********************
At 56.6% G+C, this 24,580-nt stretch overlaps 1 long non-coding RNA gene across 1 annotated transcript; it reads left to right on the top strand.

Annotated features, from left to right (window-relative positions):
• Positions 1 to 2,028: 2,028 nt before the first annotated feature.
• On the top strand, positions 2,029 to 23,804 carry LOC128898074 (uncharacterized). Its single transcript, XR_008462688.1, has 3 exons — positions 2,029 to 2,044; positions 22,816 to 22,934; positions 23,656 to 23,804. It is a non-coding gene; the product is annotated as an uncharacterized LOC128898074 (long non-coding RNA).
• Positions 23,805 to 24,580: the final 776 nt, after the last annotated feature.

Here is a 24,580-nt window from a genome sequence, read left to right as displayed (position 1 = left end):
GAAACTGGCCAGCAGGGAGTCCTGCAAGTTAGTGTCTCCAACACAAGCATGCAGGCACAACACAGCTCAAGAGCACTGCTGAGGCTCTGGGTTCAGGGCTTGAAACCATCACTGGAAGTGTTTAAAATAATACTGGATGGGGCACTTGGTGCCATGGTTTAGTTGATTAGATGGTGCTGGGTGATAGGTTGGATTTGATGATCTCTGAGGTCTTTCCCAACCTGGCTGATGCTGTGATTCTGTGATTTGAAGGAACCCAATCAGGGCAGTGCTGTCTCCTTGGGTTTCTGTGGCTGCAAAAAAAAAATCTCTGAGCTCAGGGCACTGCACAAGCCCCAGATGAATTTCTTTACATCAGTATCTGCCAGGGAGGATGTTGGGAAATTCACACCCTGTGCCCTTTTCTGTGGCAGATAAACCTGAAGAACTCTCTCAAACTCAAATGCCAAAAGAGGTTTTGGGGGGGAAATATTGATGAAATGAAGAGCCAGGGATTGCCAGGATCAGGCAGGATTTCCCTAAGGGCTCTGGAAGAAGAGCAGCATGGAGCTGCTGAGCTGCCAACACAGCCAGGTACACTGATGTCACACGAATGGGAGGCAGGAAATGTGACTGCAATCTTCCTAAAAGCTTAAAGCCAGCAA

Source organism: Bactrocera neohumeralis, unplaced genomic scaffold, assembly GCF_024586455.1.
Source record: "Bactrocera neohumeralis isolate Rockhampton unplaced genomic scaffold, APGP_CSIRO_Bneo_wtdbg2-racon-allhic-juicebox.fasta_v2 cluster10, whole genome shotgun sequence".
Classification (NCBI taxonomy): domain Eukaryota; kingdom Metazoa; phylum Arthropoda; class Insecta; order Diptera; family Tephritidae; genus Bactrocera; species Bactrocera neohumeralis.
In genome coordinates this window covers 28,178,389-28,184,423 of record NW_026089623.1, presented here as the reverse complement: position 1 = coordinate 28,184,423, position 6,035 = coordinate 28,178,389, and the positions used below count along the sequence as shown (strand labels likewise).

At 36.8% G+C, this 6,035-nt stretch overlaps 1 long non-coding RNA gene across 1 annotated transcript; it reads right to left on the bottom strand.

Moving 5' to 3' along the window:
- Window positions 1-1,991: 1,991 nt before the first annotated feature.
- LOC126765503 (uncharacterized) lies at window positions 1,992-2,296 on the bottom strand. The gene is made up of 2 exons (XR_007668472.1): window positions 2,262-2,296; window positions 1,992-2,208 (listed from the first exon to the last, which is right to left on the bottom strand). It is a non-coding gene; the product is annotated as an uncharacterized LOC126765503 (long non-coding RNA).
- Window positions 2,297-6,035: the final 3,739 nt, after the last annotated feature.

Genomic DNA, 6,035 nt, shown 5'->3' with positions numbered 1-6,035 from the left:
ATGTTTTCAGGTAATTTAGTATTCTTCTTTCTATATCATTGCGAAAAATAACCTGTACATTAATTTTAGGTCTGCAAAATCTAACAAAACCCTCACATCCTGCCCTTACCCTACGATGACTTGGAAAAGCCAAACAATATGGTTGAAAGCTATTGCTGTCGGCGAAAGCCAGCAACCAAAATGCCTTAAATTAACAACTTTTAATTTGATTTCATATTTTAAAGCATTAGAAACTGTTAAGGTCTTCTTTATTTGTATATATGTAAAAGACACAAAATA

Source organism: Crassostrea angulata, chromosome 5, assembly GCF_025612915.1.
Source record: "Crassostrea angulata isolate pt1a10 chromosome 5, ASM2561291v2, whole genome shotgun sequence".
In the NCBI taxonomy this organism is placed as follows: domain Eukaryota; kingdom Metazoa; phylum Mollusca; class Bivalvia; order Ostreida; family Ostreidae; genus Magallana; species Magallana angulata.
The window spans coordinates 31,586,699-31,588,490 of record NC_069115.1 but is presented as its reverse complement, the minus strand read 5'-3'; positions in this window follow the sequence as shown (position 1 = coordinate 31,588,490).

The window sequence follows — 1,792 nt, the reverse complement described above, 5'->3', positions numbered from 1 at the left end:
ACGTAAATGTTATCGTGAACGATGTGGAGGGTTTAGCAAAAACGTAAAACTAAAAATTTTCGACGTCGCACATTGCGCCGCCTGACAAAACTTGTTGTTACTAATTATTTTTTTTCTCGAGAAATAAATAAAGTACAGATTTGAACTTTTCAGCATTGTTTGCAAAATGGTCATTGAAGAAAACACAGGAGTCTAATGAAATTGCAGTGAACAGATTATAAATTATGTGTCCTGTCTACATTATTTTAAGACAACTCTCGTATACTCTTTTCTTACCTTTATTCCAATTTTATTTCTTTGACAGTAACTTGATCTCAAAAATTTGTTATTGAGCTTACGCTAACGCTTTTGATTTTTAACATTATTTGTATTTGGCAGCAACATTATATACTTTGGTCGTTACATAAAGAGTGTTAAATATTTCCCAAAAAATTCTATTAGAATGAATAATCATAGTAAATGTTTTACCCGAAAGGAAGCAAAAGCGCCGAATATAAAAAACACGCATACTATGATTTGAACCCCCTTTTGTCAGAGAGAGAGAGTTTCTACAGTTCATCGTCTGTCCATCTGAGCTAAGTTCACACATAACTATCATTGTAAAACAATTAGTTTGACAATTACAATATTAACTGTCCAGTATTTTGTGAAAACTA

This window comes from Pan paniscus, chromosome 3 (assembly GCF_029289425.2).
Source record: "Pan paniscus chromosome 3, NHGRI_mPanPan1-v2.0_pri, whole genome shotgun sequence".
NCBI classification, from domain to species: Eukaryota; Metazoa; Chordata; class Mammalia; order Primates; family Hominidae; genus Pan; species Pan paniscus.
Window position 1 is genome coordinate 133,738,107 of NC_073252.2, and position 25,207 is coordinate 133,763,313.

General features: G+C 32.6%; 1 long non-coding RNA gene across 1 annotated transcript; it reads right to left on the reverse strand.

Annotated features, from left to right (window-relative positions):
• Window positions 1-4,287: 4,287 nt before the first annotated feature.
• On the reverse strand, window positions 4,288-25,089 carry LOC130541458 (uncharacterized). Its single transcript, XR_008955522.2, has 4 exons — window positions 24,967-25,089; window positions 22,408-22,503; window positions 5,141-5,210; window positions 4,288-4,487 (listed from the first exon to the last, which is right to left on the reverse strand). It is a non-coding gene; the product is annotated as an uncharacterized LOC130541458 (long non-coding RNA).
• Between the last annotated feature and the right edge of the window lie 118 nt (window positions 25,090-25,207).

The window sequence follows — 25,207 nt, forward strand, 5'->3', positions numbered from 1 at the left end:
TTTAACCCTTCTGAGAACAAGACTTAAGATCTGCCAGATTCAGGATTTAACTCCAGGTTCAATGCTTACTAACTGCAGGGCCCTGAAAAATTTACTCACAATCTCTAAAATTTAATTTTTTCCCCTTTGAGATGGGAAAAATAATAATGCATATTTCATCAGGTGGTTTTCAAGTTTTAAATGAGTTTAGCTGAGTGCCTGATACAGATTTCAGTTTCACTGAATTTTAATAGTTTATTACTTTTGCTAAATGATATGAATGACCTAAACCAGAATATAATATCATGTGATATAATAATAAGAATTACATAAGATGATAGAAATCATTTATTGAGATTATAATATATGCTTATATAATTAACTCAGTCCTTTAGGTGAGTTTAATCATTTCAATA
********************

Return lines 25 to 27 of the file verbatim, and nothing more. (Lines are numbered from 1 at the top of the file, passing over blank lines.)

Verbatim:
This window comes from Pan paniscus, chromosome 3 (assembly GCF_029289425.2).
Source record: "Pan paniscus chromosome 3, NHGRI_mPanPan1-v2.0_pri, whole genome shotgun sequence".
NCBI classification, from domain to species: Eukaryota; Metazoa; Chordata; class Mammalia; order Primates; family Hominidae; genus Pan; species Pan paniscus.